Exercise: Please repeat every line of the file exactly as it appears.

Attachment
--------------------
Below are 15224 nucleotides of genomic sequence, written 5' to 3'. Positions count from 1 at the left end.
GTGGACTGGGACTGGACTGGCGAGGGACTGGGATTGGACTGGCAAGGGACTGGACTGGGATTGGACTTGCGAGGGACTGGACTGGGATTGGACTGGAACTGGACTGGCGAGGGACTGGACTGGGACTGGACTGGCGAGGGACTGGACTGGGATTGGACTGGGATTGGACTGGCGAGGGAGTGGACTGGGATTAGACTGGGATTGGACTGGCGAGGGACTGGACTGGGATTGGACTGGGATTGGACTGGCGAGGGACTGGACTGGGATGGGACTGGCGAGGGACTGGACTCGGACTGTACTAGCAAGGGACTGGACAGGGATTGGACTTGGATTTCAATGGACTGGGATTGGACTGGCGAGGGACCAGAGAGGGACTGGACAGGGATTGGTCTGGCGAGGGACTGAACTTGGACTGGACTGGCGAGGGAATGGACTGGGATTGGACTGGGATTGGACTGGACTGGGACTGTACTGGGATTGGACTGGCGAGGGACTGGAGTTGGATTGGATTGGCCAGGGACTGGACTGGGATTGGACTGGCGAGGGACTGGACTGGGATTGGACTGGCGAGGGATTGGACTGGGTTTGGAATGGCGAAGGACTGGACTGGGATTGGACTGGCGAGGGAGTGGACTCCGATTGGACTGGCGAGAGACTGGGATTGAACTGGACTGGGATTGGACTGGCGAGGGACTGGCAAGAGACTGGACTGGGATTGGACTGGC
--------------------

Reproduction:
Below are 15224 nucleotides of genomic sequence, written 5' to 3'. Positions count from 1 at the left end.
GTGGACTGGGACTGGACTGGCGAGGGACTGGGATTGGACTGGCAAGGGACTGGACTGGGATTGGACTTGCGAGGGACTGGACTGGGATTGGACTGGAACTGGACTGGCGAGGGACTGGACTGGGACTGGACTGGCGAGGGACTGGACTGGGATTGGACTGGGATTGGACTGGCGAGGGAGTGGACTGGGATTAGACTGGGATTGGACTGGCGAGGGACTGGACTGGGATTGGACTGGGATTGGACTGGCGAGGGACTGGACTGGGATGGGACTGGCGAGGGACTGGACTCGGACTGTACTAGCAAGGGACTGGACAGGGATTGGACTTGGATTTCAATGGACTGGGATTGGACTGGCGAGGGACCAGAGAGGGACTGGACAGGGATTGGTCTGGCGAGGGACTGAACTTGGACTGGACTGGCGAGGGAATGGACTGGGATTGGACTGGGATTGGACTGGACTGGGACTGTACTGGGATTGGACTGGCGAGGGACTGGAGTTGGATTGGATTGGCCAGGGACTGGACTGGGATTGGACTGGCGAGGGACTGGACTGGGATTGGACTGGCGAGGGATTGGACTGGGTTTGGAATGGCGAAGGACTGGACTGGGATTGGACTGGCGAGGGAGTGGACTCCGATTGGACTGGCGAGAGACTGGGATTGAACTGGACTGGGATTGGACTGGCGAGGGACTGGCAAGAGACTGGACTGGGATTGGACTGGC